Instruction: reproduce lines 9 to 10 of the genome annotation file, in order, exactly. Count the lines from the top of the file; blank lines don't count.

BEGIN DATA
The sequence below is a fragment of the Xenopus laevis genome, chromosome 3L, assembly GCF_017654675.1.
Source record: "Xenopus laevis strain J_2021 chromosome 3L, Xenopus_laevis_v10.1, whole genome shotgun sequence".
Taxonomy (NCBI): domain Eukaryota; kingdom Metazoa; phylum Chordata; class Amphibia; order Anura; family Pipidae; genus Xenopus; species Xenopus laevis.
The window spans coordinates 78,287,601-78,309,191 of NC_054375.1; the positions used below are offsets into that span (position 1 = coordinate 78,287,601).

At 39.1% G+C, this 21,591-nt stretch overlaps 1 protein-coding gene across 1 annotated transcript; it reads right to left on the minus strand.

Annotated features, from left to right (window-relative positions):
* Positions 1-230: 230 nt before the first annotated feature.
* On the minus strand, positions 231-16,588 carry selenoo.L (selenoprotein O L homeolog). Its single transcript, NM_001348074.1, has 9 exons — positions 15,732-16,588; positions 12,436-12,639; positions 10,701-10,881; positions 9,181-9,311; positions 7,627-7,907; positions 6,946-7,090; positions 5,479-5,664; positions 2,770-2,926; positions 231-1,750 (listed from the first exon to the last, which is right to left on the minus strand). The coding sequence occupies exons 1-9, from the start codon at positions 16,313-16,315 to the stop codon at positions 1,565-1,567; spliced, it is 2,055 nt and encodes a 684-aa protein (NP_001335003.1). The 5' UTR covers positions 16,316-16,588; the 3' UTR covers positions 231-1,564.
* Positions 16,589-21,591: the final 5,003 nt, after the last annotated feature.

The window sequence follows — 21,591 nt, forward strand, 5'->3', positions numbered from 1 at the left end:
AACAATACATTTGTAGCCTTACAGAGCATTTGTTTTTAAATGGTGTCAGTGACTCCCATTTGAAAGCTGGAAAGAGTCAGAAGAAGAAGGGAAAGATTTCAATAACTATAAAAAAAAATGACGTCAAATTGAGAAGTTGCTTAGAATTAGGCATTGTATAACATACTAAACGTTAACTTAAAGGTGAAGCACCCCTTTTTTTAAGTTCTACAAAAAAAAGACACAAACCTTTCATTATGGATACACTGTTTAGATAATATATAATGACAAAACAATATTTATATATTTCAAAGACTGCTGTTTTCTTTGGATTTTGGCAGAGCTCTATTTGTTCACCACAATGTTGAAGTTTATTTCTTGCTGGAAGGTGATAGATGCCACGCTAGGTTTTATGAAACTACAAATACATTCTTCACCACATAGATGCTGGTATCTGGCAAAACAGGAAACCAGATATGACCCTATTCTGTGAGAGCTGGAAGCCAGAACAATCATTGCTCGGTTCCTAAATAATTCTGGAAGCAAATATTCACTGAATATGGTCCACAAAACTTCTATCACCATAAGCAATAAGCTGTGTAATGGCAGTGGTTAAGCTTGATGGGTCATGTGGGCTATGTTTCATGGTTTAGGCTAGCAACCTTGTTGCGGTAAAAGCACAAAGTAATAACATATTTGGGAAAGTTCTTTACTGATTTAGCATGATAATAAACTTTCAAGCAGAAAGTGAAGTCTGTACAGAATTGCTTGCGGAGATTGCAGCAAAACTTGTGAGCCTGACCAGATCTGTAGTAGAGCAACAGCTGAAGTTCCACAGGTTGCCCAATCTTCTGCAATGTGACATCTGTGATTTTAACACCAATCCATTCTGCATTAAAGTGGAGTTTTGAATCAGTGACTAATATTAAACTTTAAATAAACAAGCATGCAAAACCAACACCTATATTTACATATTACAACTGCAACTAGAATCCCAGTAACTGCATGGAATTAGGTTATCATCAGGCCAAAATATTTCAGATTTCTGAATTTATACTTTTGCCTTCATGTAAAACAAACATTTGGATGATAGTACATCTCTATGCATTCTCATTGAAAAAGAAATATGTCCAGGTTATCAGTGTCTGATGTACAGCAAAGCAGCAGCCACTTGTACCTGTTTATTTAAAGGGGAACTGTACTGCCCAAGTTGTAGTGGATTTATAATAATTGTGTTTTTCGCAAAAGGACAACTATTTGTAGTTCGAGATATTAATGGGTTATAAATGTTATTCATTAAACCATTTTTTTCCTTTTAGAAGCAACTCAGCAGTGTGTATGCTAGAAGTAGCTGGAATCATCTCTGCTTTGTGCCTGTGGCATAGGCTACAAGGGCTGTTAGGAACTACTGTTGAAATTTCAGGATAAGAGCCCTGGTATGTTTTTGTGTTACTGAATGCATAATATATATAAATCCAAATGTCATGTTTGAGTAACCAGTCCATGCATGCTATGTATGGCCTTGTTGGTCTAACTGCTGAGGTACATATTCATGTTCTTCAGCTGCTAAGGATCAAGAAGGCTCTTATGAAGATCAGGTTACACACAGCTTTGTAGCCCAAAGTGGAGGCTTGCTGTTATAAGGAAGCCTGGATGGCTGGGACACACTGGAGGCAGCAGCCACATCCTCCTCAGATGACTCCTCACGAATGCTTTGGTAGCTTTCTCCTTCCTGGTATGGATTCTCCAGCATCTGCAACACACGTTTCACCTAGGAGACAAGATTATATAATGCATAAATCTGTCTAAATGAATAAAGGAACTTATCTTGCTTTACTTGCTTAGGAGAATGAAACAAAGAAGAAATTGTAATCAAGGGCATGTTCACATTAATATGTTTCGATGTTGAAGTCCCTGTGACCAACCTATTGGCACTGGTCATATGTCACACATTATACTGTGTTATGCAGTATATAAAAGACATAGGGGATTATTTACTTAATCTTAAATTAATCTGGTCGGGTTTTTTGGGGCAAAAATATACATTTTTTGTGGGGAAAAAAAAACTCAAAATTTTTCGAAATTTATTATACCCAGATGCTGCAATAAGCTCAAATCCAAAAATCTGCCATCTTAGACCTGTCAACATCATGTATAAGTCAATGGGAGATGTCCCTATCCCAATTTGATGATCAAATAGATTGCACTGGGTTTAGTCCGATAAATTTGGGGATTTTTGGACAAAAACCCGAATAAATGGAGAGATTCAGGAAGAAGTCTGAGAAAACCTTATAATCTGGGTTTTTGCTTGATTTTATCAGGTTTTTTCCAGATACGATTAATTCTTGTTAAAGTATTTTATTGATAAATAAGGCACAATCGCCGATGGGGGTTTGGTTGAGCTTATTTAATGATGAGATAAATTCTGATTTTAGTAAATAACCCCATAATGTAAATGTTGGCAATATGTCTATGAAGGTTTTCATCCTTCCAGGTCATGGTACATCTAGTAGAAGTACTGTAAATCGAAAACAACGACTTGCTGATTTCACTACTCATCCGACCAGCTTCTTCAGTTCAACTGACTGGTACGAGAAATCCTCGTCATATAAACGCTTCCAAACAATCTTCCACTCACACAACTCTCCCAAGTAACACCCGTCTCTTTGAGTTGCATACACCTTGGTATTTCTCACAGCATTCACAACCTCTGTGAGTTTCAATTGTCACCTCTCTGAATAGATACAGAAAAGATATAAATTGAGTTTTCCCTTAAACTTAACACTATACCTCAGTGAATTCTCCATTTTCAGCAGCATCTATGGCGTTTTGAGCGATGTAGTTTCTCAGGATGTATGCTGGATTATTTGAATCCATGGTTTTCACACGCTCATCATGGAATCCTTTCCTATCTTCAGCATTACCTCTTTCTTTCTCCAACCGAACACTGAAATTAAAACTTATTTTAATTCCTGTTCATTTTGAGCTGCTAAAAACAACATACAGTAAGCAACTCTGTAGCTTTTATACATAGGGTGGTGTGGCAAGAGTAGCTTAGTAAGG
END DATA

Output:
* Positions 16,589-21,591: the final 5,003 nt, after the last annotated feature.

The window sequence follows — 21,591 nt, forward strand, 5'->3', positions numbered from 1 at the left end: